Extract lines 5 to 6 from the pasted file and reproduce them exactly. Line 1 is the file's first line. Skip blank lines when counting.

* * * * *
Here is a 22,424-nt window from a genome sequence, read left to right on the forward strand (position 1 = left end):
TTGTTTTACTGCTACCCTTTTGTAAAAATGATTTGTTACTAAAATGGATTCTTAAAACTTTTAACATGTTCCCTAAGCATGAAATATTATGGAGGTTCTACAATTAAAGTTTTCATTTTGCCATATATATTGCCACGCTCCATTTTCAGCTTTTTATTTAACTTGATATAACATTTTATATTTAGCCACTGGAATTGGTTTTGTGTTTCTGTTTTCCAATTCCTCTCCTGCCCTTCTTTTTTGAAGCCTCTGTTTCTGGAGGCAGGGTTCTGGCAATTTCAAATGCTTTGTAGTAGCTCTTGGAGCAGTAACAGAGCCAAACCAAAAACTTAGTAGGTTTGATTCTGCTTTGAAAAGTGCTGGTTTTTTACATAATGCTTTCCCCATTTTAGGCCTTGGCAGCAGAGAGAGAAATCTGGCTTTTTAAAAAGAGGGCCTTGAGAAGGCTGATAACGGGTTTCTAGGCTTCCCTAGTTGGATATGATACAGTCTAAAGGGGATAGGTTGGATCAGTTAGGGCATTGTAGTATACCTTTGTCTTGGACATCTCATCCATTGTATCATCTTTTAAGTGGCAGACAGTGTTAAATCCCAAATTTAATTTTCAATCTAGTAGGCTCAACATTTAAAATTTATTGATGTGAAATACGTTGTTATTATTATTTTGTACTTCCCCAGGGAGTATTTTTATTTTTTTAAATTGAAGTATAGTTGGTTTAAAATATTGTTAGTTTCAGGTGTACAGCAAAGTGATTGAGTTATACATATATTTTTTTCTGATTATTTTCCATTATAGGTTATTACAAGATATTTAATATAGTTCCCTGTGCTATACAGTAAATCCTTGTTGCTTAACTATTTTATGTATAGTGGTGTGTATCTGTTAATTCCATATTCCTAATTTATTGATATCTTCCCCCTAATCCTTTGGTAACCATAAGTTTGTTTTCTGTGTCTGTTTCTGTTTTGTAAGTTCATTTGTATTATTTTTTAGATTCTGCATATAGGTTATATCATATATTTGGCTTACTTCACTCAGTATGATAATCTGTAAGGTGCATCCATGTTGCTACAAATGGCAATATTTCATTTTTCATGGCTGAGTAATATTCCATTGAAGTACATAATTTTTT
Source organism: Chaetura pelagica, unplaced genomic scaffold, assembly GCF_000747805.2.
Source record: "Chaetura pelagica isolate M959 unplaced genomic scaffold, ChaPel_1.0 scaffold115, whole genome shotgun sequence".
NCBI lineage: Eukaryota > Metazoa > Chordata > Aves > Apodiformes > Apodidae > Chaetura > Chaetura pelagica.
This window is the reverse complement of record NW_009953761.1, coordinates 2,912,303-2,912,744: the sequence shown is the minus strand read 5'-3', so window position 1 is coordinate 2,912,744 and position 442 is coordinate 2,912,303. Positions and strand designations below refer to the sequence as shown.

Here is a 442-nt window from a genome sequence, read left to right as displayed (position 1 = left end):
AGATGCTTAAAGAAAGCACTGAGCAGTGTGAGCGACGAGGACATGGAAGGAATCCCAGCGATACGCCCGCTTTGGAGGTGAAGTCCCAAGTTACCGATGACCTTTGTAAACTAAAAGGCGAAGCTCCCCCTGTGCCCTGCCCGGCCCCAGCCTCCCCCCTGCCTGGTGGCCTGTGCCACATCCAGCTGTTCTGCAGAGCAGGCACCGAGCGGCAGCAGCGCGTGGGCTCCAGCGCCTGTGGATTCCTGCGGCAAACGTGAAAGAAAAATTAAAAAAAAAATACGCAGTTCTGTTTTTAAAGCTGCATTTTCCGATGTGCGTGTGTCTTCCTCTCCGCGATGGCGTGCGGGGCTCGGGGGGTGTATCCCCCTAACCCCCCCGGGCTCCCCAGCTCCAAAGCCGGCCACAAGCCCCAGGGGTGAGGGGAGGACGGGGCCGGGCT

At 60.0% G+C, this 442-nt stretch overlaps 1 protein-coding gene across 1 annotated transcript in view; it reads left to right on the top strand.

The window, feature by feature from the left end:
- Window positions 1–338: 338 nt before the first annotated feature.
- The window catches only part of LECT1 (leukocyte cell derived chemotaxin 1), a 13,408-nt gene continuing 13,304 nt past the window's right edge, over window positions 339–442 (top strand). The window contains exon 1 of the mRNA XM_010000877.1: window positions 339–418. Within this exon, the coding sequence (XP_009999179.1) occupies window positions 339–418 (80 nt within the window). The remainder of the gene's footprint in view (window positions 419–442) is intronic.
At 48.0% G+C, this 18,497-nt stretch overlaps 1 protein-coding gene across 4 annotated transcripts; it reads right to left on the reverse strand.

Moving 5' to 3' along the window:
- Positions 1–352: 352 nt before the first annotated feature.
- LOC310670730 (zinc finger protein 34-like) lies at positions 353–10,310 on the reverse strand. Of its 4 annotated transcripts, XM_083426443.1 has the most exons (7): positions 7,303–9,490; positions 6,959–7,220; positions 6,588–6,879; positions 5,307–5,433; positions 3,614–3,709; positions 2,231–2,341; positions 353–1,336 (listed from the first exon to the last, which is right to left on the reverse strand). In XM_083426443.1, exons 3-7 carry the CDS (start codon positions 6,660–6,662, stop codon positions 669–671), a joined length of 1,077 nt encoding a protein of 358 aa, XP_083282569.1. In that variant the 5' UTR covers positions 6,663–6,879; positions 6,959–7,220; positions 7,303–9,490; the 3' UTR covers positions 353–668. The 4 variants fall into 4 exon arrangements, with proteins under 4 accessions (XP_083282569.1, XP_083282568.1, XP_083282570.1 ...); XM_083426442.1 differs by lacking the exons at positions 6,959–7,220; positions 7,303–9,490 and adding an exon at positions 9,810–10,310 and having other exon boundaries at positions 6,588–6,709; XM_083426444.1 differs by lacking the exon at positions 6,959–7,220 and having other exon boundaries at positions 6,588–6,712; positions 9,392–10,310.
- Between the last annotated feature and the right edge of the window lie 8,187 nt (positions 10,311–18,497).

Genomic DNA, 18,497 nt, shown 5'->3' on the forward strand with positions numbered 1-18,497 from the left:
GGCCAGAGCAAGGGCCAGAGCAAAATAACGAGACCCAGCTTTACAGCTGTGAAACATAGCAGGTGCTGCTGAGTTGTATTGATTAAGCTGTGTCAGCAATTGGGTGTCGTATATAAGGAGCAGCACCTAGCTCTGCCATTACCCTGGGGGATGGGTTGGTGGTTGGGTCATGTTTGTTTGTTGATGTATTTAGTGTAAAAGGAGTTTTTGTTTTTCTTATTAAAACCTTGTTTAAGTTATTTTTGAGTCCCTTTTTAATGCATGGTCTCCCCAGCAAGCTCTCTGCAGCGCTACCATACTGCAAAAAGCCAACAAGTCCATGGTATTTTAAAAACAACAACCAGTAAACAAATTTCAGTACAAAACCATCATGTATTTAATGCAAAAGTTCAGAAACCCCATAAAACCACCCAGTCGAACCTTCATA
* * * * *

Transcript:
NCBI lineage: Eukaryota > Metazoa > Chordata > Aves > Apodiformes > Apodidae > Chaetura > Chaetura pelagica.
This window is the reverse complement of record NW_009953761.1, coordinates 2,912,303-2,912,744: the sequence shown is the minus strand read 5'-3', so window position 1 is coordinate 2,912,744 and position 442 is coordinate 2,912,303. Positions and strand designations below refer to the sequence as shown.